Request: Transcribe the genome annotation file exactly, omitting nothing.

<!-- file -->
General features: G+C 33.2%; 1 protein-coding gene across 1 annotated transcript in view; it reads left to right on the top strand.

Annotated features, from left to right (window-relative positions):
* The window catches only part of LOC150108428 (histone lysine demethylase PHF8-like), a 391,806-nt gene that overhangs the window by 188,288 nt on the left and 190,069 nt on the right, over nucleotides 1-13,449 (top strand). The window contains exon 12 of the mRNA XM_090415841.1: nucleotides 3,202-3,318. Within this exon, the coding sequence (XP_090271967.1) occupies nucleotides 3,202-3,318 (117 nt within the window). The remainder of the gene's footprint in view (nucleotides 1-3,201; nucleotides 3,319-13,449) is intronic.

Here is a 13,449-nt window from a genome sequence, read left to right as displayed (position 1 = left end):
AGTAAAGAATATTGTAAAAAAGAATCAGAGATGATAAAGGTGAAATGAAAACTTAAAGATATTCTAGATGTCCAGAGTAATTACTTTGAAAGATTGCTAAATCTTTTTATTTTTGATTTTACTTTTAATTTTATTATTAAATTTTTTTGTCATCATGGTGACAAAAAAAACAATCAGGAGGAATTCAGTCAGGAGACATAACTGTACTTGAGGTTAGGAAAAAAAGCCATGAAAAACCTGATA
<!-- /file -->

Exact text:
General features: G+C 33.2%; 1 protein-coding gene across 1 annotated transcript in view; it reads left to right on the top strand.

Annotated features, from left to right (window-relative positions):
* The window catches only part of LOC150108428 (histone lysine demethylase PHF8-like), a 391,806-nt gene that overhangs the window by 188,288 nt on the left and 190,069 nt on the right, over nucleotides 1-13,449 (top strand). The window contains exon 12 of the mRNA XM_090415841.1: nucleotides 3,202-3,318. Within this exon, the coding sequence (XP_090271967.1) occupies nucleotides 3,202-3,318 (117 nt within the window). The remainder of the gene's footprint in view (nucleotides 1-3,201; nucleotides 3,319-13,449) is intronic.

Here is a 13,449-nt window from a genome sequence, read left to right as displayed (position 1 = left end):
AGTAAAGAATATTGTAAAAAAGAATCAGAGATGATAAAGGTGAAATGAAAACTTAAAGATATTCTAGATGTCCAGAGTAATTACTTTGAAAGATTGCTAAATCTTTTTATTTTTGATTTTACTTTTAATTTTATTATTAAATTTTTTTGTCATCATGGTGACAAAAAAAACAATCAGGAGGAATTCAGTCAGGAGACATAACTGTACTTGAGGTTAGGAAAAAAAGCCATGAAAAACCTGATA